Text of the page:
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The Green City By The Bay

“Green City By The Bay”

(click for larger view)

Talk about complete streets & amazing parks! “Green City By The Bay“, an illustration of Union St. in TC  by Traverse City artist Dean Connors, communicates many aspirations for the future and encourages us all to keep dreaming.

I’m fortunate; the illustration hangs on the wall near my front door. I’m reminded daily that our auto-dominated micro-urban city has potential that most of us haven’t even considered. I say, “thank you” to Dean for sharing his art and given permission to run it on MyWHaT. Anytime that you want to share a dream, we’d be pleased to offer the virtual venue. As well, I still have open wall space at home.

What do you think, want to see more dreams from Dean?

  1. lcm
    November 11, 2010 at 9:39 am

    Very cool! Thanks for sharing Dean. I’d love to see more!

  2. November 11, 2010 at 10:58 am

    WAY cool!!

  3. May 9, 2011 at 10:08 am

    Definitely want to see more! I think people need to see the potential in “black and white” (and color) to understand what people like you are pushing for.

  4. Nancy Griesinger
    April 17, 2012 at 12:29 pm

    This idea is the most beautiful one I have ever seen proposed for our “City By the Bay.” Dean Conners should be honored royally for this thought. Talk about wooing “young professionals” to our town….Good Heavens, this would be far more enticing than yet another tacky Wake Festival or enlarging the already tacky Cherry Festival. Everyone in Traverse City should see this painting and dream with Dean Conners. Lovely, just plain lovely.

  5. Don
    April 17, 2012 at 3:43 pm

    Oh please! Get a grip folks.. so now you limit people coming to and enjoying TC and the surrounding area by limitig the streets they can motor to and from on. Real bright. Next you’l be telling us that roundabouts are great for peddestrians to use as cross walks as commerce brings your organic cheese and free range chicken gizzards to your local store!! Limiting the transportation/motorist/commerce routes means highly inflated prices.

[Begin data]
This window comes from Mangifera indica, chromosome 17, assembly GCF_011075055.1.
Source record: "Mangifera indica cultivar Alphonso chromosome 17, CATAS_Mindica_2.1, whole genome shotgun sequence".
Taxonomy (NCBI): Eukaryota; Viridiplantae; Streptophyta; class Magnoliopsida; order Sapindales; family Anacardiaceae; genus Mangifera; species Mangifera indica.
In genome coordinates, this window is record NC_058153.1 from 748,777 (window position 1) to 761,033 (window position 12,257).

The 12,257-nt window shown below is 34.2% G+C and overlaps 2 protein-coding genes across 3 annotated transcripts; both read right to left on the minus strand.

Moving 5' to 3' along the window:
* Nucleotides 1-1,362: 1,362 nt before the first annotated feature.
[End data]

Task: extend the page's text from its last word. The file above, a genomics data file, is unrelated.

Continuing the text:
Truck companies already cringe at the fact of coming to TC due to the narrowing of the roads and the bicyclists hoggig highway lanes..
    It’s also laughable in winter when the plow trucks scrape and chunk the Wesbster St. circles or the narrowed street endings/intersections elswhere so you can get to work or ply your veggie roll-up at the market with freshly plowed and cleaned streets. .
    Yes Get a grip folks, nice artwork, no common sense!.

  6. April 17, 2012 at 6:19 pm

    Thank you, Nancy, for re-livening this post from the archives with your comment. I also appreciate Dean’s creative re-visioning of what it means to live in a City.

    I’m tempted to leave Don’s hostile comment alone, but he hooked me with “free-range chicken gizzards” comment–Yum!

    I think the correct question to be asking is, does it make sense to design an entire city street grid and intersections to accommodate the largest trucks. Or, is it more prudent and conservative to right-size the trucks to better fit a city where people want to live? There are many examples where vibrant communities exist, and thrive, without the benefit of 18-wheelers rolling through their Front St.

    And yes, well designed and appropriate sized roundabouts are excellent treatments for pedestrians–both the data and the anecdotal experience show that.

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